Spotify considering a move into live virtual and in-person events

Posted:
in General Discussion
Spotify is reportedly mulling an expansion into both virtual and live concert events, potentially improving its relationship with artists and adding a new revenue source for the music streaming platform.

Credit: Spotify
Credit: Spotify


According to The Information, Spotify would sell tickets to events. The company has already experimented with live virtual concerts, though it's considering a move into in-person events as well.

In the medium term, the actual impact to the company's bottom line would be minimal. The Information reports that Spotify isn't looking to compete with existing juggernauts like LiveNation or Anschutz Entertainment Group.

However, in the long term, the move could help the company diversify its revenue. In addition to virtual events, Spotify has been making a major push into the podcasting industry. By the end of 2021, Spotify could overtake Apple as the dominant podcast player.

Additionally, the move could help smooth over relations between Spotify and artists, who have long complained that they don't make much money from the music streaming platform.

In the event space, however, Spotify would be able to leverage the vast amounts of consumer data it harvests via its music streaming platform. It could use that data to help artists plan concerts in less populated areas that would normally be too small for headline performers. By selling tickets to its own hosted events, Spotify could also differentiate its service from its biggest rival, Apple Music.

Spotify's past dabbling in events kicked off as the pandemic shuttered concerts across the globe. The music streamer partnered with a production company to hold prerecorded concerts, including events that featured The Black Keys and the Bleachers' Jack Antonoff.

Currently, Spotify is a major player in the music industry with 356 million active monthly users and 158 million paying subscribers.

The live event industry would represent a big market for the company. In 2019, ticket sales clocked in at $22.6 billion. However, companies like LiveNation currently dominate the market with venue ownership and exclusive partnerships.

Spotify does do business with LiveNation subsidiary TicketMaster through a partnership that allows customers to purchase tickets through the Spotify app.

Apple has also dabbled in live music events over the years. The Cupertino tech giant used to hold iTunes music festivals, and has held more intimate live shows in promotion of Apple Music.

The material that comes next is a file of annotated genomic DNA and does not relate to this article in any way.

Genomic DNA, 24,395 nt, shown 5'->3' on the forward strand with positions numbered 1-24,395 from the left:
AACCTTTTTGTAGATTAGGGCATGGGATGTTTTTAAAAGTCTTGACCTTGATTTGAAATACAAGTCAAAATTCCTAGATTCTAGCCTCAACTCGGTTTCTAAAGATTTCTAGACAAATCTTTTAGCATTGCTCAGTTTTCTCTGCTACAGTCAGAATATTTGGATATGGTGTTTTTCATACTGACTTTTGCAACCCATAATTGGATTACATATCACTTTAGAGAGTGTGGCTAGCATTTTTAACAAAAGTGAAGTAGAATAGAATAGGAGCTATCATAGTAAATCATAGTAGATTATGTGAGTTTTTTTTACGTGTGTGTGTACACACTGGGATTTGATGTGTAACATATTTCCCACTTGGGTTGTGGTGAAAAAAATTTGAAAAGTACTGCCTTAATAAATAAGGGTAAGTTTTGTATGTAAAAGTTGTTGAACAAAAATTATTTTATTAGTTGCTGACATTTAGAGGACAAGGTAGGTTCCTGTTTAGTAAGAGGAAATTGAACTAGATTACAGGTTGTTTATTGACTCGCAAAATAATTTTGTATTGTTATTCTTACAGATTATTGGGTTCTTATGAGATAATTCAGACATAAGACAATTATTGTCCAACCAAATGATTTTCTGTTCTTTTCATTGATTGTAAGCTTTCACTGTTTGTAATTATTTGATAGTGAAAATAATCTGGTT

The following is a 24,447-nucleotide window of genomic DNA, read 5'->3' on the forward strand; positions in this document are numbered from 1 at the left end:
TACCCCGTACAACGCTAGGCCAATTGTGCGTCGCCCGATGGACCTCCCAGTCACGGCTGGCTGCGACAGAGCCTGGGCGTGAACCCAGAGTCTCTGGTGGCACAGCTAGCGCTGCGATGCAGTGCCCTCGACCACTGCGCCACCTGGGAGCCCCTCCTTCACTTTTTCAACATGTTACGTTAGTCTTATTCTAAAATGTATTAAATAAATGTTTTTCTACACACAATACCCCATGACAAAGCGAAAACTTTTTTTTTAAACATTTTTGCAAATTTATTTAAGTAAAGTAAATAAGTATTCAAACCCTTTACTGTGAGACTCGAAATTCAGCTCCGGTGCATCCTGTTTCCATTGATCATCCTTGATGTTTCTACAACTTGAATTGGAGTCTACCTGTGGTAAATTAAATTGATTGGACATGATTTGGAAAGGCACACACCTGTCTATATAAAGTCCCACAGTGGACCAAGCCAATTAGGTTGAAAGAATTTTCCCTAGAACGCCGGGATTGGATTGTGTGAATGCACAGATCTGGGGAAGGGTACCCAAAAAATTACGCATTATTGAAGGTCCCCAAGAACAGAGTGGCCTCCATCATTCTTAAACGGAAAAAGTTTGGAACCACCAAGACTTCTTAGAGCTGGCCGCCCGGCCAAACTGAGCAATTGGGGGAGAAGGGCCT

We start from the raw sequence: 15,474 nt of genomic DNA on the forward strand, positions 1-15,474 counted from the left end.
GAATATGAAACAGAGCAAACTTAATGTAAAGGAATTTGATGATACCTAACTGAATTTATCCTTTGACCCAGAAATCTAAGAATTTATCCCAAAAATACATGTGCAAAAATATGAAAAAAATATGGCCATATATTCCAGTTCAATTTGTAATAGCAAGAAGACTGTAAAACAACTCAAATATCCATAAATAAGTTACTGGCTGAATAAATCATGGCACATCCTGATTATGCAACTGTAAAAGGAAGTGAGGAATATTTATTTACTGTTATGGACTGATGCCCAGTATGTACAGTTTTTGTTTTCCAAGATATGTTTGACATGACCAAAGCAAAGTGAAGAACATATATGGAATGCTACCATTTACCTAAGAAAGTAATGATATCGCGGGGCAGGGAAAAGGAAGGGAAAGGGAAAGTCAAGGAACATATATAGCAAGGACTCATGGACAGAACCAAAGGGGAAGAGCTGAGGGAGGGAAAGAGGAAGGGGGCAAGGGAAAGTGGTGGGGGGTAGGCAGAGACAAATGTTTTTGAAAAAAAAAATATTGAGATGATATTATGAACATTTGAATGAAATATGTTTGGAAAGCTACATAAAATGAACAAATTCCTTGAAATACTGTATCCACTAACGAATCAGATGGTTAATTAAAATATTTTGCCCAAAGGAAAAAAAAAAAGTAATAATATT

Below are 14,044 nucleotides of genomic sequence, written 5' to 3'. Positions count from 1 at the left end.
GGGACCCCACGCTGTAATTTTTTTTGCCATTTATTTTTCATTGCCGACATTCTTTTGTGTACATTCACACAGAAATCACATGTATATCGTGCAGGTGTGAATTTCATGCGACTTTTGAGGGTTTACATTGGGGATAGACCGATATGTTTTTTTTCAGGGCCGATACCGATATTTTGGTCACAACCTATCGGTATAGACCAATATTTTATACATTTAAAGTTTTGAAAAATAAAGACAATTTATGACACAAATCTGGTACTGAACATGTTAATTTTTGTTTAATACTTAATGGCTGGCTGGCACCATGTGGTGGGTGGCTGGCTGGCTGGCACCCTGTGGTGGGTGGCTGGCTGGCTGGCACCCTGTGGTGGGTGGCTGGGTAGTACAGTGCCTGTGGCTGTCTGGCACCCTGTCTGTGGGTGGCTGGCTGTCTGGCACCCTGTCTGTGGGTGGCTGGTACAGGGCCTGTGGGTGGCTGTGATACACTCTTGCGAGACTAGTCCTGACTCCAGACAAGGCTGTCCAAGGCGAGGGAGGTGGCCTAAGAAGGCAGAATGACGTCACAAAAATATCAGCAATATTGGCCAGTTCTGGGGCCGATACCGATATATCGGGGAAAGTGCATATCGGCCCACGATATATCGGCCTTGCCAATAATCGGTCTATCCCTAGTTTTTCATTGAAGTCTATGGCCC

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Comments

  • Reply 1 of 5
    byronlbyronl Posts: 351member
    Makes sense, these have been quite popular recently, with triller and verzuz and others
  • Reply 2 of 5
    lkrupplkrupp Posts: 10,557member
    Remember the Gatorade commercial “I want to be like Mike”, referring to Michael Jordan?



    Seems everybody wants to be like Apple these days, even Spotify.
    Beatswatto_cobra
  • Reply 3 of 5
    mobirdmobird Posts: 749member
    Why would artists want to do business anymore than they have to with Spotify? Previous behavior is indicative of future behavior. Then there is LiveNation and AEG, talk about poking the bear(s).
    edited June 2021 Beatswatto_cobra
  • Reply 4 of 5
    I think Spotify should prove they have any viable business at all. They make money only because they are part of a group of 'streaming' services paying creators next to nothing. I don't see a long term future for them. But I could be wrong and maybe they are going to be a huge success and everyone will pay for podcasts while they raise rates on streaming music. cough-cough...
    watto_cobra
  • Reply 5 of 5
    dewmedewme Posts: 5,259member
    Kudos to Spotify for at least trying something different for them. Whining about Apple and cheaping out on compensation to artists/songwriters isn't helping their cause at all.

    I'd prefer that they actually "do it" and see how it plays out rather than just mulling over it in public forums. Consideration ain't worth a dime.
    watto_cobra
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